2022 is a year to rebuild.
This is a deep dive and personal account of the cost and reward, of having to rebuild.
I apologise in advance if this seems ‘too heavy’, but I believe that the challenging moments of our lives - whether COVID or the tale I’m about to tell - can’t be resolved in ‘5 easy steps’.
Let us instead make time and space for deeper reflection to gather genuine insight.
The theme of rebuilding came to me over the course of the weekend, particularly relevant for most of us given the last few years of flux and that a horizon of change is most likely to be the norm.
It reminded of several critical moments of my life where I’ve had my needs, soul and personality stripped bare, only to have to piece together a fresh path and start again.
The first time was when I was 21, living, teaching and training at my Masters Kung Fu school in the centre of Newcastle.
As far as I was concerned I was set for life… training nine times a week, swimming in the afternoons and chilling in the evenings, I’d found my niche, my passion, my home and built friends, family and a community that respected me.
I was the prince of a kingdom and quite frankly, bulletproof.
One day, my Master, the man who trained and trusted me, shot and murdered his fiancé, before driving across town and committing suicide in a back alley.
The total architecture of my life dissolved.
The confusion, the guilt, the betrayal and the shame that it had nothing at all to do with me as they each left children behind in the wake of this tragedy.
The school collapsed and for the first time in my life, I had to start over with nothing, no-one and no direction.
I still carry grains of this trauma, including the loss of my sense of identity; to this day, no-one knew who I was, what I had done, where I had come from or what I had achieved.
The second rebuild involves a girl and a puppy.
Five years into my first longterm relationship and the girl I was living with is working long days/nights on film sets.
While not uncommon for her to stay overnight at a friends place to be on-call the next morning, it was uncommon for her to take our puppy and disappear entirely for weeks without paying rent.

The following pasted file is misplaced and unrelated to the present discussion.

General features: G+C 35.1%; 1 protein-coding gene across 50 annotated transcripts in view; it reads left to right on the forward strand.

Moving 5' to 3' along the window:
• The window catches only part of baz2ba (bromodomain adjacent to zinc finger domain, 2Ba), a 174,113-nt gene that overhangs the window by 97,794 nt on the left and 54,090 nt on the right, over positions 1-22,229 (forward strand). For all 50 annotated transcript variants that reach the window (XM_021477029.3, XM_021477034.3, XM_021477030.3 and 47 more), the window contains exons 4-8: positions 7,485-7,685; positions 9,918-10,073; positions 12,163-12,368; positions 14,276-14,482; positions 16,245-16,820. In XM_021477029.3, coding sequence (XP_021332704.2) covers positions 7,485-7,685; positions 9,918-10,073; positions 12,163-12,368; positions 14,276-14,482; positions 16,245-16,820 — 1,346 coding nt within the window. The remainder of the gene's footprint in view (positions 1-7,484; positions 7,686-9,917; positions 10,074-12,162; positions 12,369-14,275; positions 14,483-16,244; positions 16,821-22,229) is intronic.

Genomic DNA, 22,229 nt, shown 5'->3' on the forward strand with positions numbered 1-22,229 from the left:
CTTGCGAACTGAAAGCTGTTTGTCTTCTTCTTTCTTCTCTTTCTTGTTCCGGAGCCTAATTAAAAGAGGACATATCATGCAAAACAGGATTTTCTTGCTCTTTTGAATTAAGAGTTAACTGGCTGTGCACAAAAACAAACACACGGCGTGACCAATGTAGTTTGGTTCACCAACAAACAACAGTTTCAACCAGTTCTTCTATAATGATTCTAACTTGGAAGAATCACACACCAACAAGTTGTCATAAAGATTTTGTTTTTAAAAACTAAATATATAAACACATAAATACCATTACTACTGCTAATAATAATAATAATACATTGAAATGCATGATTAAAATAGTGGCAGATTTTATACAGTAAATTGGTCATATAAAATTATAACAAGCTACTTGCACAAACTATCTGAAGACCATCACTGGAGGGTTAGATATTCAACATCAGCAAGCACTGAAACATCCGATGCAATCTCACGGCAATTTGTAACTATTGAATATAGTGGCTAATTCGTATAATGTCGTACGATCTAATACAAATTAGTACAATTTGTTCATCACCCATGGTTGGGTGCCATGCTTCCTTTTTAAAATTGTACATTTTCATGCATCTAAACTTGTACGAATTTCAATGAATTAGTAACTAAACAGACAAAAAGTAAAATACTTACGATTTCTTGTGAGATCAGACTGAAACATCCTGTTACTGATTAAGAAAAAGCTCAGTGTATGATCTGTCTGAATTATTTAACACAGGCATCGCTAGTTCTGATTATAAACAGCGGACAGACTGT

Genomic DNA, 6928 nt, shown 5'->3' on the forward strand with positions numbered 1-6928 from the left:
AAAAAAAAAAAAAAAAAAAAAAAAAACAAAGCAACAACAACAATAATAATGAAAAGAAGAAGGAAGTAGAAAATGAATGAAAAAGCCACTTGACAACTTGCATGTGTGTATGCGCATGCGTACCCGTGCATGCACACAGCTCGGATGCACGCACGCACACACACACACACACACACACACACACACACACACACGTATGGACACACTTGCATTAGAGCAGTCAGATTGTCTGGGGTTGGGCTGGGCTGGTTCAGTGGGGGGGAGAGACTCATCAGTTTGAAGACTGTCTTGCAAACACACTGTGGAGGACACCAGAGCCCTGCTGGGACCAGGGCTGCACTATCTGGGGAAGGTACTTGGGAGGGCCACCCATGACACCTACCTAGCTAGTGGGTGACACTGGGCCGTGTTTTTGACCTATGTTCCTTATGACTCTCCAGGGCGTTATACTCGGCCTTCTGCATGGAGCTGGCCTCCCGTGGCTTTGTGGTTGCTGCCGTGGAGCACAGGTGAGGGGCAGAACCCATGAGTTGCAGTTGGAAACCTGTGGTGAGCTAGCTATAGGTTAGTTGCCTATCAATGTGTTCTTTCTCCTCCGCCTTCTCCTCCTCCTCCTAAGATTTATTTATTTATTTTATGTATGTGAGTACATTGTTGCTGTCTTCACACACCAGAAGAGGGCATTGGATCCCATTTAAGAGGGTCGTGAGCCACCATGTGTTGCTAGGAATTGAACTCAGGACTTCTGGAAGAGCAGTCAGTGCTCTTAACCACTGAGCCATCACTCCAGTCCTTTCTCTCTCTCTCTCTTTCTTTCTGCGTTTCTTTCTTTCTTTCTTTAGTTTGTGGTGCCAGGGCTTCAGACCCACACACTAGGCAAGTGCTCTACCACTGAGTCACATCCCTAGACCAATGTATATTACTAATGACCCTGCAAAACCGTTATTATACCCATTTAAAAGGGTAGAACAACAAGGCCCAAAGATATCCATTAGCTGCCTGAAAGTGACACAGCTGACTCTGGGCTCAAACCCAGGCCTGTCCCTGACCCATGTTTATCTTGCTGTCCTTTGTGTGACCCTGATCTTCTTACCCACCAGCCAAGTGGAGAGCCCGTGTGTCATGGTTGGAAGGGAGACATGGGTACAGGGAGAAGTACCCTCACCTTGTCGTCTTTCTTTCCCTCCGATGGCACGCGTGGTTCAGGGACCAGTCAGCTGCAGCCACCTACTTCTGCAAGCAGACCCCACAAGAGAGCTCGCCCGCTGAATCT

After six weeks with no explanation (and diminishing finances) I made the choice to break-up, dissolve our company, give her notice and move out.
In the space of a weekend, I gave up my partner, my puppy, my company, my home and sold my motorbike to resolve the debts… it would make a classic country music ballad.
Interestingly, the second rebuild was no easier than the first.
I was older, dubiously wiser, and felt humiliated and ashamed that I was in the same position I was at 21, once again starting over as no-one with nothing.
Fast forward to today and we find every industry experiencing a similar constant stream of friction and unease.
What was relied on before, is now dysfunctional and our future seems disparate.
There is a cold consensus that each of us, in one way or another, are equally naked, alone and having to re-evaluate.
Time is ripe for a rebuild.
If there is a moral thread here, it is that sometimes the world shifts beyond our control…
Sometimes we are forced into difficult, painful choices…
Whatever the challenges, personal or professional, you have the resilience, intelligence and humanity to endure.
It is not pleasant.
It is not clean.
I do not have ‘5 easy steps to rebuild a new life’.
All I have is reassurance that change is possible - often necessary - and during these transitions we oft retain what is most valuable to us and shed that which no longer serves.
You may be surprised which is which.
My life now is a thousand miles from what I ever envisioned and equally as rewarding.
Had you told me in Newcastle what journey I would choose, I would have laughed at you and resisted every step of the way.
While not the sum total of my life, these two pivotal moments define much of who I am now.
In part, they gave me the resilience and sense of self to share this with you in the hopes that you, whoever you are, may recognise yourself, your own strength and your own potential, in preparation for challenges ongoing and still yet to come.